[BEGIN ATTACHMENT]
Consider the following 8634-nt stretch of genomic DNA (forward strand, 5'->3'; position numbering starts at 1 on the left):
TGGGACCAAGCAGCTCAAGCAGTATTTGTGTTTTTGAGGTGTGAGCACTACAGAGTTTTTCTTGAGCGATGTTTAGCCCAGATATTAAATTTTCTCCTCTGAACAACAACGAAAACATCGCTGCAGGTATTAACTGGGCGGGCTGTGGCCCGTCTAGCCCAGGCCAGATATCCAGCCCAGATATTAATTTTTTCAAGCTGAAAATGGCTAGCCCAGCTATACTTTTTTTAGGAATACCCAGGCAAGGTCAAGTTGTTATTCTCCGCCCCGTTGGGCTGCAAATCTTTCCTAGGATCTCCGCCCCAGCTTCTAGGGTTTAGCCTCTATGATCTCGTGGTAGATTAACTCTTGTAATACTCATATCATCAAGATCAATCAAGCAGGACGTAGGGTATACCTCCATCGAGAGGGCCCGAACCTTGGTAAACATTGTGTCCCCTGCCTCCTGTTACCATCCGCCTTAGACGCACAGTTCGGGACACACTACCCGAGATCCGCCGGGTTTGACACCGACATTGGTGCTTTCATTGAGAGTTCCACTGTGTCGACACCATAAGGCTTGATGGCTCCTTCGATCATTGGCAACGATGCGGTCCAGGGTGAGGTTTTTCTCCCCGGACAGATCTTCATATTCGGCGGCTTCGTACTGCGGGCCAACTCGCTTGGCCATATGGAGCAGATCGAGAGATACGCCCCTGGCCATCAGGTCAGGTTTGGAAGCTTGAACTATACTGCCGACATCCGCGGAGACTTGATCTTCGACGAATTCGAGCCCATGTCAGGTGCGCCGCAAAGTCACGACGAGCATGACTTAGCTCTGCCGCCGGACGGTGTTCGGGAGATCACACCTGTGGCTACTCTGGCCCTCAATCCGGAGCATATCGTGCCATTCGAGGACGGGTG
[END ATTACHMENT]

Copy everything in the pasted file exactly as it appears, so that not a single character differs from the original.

Consider the following 8634-nt stretch of genomic DNA (forward strand, 5'->3'; position numbering starts at 1 on the left):
TGGGACCAAGCAGCTCAAGCAGTATTTGTGTTTTTGAGGTGTGAGCACTACAGAGTTTTTCTTGAGCGATGTTTAGCCCAGATATTAAATTTTCTCCTCTGAACAACAACGAAAACATCGCTGCAGGTATTAACTGGGCGGGCTGTGGCCCGTCTAGCCCAGGCCAGATATCCAGCCCAGATATTAATTTTTTCAAGCTGAAAATGGCTAGCCCAGCTATACTTTTTTTAGGAATACCCAGGCAAGGTCAAGTTGTTATTCTCCGCCCCGTTGGGCTGCAAATCTTTCCTAGGATCTCCGCCCCAGCTTCTAGGGTTTAGCCTCTATGATCTCGTGGTAGATTAACTCTTGTAATACTCATATCATCAAGATCAATCAAGCAGGACGTAGGGTATACCTCCATCGAGAGGGCCCGAACCTTGGTAAACATTGTGTCCCCTGCCTCCTGTTACCATCCGCCTTAGACGCACAGTTCGGGACACACTACCCGAGATCCGCCGGGTTTGACACCGACATTGGTGCTTTCATTGAGAGTTCCACTGTGTCGACACCATAAGGCTTGATGGCTCCTTCGATCATTGGCAACGATGCGGTCCAGGGTGAGGTTTTTCTCCCCGGACAGATCTTCATATTCGGCGGCTTCGTACTGCGGGCCAACTCGCTTGGCCATATGGAGCAGATCGAGAGATACGCCCCTGGCCATCAGGTCAGGTTTGGAAGCTTGAACTATACTGCCGACATCCGCGGAGACTTGATCTTCGACGAATTCGAGCCCATGTCAGGTGCGCCGCAAAGTCACGACGAGCATGACTTAGCTCTGCCGCCGGACGGTGTTCGGGAGATCACACCTGTGGCTACTCTGGCCCTCAATCCGGAGCATATCGTGCCATTCGAGGACGGGTG